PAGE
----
A Multi-Talented Free Spirit
The first instrument I played was a ukulele, at age 8, in grade 4 at Newmarket State School, Brisbane, Queensland Australia. I learnt to strum using a little green plectrum while forming chords, understanding that you really only need three chords to play a whole stack of tunes such as, Way Down Upon the Swanee River, Little Brown Jug and Waltzing Matilda. Tuning the ukulele taught me pitch, as I tuned by ear singing the four string notes to My, Dog, Has, Fleas. By the end of the year, I was into solo performances in class and at church socials. However, this wasn't something that I maintained.
At the age of 15, I decided to get into harmonica playing, starting off with a Hohner Marine Band, playing by ear, melodies and simple little tunes I created. A couple of years later I was inspired by a mate, Rob Davies, to get into the shorter, Hohner harmonicas. This gave me the opportunity to use both hands to cup, waiver and bend notes. I bought a few different keys so I could play along with some of my favourite records such as Neil Young, John Mayall, the Captain Matchbox Whoopee Band and Bob Dylan. I had no real understanding of how it worked, I just knew that some keys worked with different songs, so I wrote the key next to the song titles on the albums. I used to love taking a harp out of my pocket and playing whenever I felt the urge, especially when the acoustics were excellent, such as in rail tunnels.
I have always loved playing with other musicians, but they’re not always around. I figured the best thing to do was to get one of those harmonica holders and play along with my own guitar work. Around about this time I started teaching myself to play three chords on my eldest brother Derek's acoustic guitar. I can't recall playing any particular songs, just tunes I created that allowed me to sync guitar with harmonica. I created my first song, Gonna Go Out Bush and recorded this on my reel to reel tape recorder.
All this went on hold when I started teaching. However, I had the opportunity to teach myself to play bass on a second-hand Fender Music Master, which I purchased, along with a new Kustom II bass amp, in 1980. This was the Free Time Band, formed in St George in 1980. I co-wrote and sang, You're in the Free Time Band and What If You Just Don't Care.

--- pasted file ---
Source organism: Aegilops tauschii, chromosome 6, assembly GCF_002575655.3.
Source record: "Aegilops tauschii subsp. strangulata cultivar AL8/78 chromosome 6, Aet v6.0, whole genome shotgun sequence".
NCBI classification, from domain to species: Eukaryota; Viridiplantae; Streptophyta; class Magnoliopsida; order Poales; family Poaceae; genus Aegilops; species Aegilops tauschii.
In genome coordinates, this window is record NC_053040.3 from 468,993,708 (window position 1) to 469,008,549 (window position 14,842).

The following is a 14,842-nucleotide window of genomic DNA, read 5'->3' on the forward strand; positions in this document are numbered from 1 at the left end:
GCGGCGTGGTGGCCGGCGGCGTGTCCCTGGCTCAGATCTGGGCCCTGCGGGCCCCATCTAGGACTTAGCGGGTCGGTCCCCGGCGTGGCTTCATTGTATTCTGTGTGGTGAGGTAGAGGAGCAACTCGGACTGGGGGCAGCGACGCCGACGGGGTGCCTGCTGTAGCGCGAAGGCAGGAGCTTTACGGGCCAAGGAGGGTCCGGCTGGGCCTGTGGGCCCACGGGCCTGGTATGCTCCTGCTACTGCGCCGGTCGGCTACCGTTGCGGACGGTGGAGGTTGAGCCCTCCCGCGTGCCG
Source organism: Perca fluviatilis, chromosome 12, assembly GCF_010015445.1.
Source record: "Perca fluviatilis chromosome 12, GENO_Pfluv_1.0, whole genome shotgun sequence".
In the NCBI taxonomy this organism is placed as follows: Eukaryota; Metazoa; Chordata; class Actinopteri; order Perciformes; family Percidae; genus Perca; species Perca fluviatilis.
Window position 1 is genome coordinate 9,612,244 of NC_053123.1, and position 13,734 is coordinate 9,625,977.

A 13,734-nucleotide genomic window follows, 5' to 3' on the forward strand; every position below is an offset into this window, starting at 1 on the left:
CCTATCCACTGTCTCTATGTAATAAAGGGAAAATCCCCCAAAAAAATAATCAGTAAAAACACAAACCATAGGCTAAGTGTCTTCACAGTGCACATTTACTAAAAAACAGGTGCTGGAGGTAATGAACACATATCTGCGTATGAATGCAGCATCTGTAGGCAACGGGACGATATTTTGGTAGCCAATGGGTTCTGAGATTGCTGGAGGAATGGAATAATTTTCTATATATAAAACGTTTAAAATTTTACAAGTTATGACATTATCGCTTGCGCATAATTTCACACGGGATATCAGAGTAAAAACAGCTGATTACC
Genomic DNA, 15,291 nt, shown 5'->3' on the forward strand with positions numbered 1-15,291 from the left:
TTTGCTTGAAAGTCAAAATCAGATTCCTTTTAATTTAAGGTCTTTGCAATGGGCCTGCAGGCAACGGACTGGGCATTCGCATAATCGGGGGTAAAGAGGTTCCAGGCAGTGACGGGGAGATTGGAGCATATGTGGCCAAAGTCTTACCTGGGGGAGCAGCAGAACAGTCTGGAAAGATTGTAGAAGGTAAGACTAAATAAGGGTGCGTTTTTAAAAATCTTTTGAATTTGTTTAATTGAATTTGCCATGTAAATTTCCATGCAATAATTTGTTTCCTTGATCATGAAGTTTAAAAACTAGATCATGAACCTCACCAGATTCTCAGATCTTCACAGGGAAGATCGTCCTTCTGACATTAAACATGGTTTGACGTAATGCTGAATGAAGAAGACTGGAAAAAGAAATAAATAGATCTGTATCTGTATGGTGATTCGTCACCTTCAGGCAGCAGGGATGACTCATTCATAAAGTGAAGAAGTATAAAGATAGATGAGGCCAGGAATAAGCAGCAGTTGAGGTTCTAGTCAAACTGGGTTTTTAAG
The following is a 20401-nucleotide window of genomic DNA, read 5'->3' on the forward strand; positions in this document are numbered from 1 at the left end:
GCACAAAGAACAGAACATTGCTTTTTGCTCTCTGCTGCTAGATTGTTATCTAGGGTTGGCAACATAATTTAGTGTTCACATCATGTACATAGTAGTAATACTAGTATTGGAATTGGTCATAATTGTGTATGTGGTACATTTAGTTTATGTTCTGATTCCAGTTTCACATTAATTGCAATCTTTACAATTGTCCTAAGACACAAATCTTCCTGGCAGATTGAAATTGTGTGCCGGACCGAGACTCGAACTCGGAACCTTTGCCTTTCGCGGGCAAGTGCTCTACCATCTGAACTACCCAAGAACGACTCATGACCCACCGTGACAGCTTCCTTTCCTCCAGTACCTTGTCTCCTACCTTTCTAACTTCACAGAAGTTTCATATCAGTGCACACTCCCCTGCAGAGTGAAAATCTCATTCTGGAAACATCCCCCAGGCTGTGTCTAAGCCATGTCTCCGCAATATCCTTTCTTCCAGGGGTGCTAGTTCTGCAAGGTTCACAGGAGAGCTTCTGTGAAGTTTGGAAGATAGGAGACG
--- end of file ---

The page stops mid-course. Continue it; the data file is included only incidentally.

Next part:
It wasn't till I was married to Trish, that I picked up her acoustic guitar, got a Neil Young Songbook and started playing again.
The next band opportunity arose in 1989, when I was helping out some students at Monto State High, who wanted to form a band. I provided bass, harmonica and vocals for Nomadics until I moved to Townsville in July 1990 to finish off my post Graduate Diploma at James Cook University. Here I played the harmonica with a bunch of fellow students in a band called Hegamonics. The following year I moved to Yarrabah where I taught at the high top. Here I played the harmonica for the Guyala Band. I also had the opportunity to rekindle my friendship with Barry Cedric, who soon had me playing guest appearances on harmonica for his band Pituri. Later, I assisted Barry as manager, harmonica player and backing vocalist for The Dreamtime project. After I left Yarrabah at the end of 1993 it wasn't until I moved to Cherbourg State School in 2000, to become the music teacher that I linked up with local musicians again.
In 2003, I finally teamed up with Steven Hart to support him on harmonica at the Woodford Folk Festival. One year later I arranged for my eldest son, Mathew, to play bass in The Steven Hart band. We have played pretty much every second year at Woodford since then. In 2018 we recorded an album of 12 songs at Josephson Records, Yeronga, Brisbane. At the same time, I recorded another 12 songs which became my solo album, Nurtured in the Wild.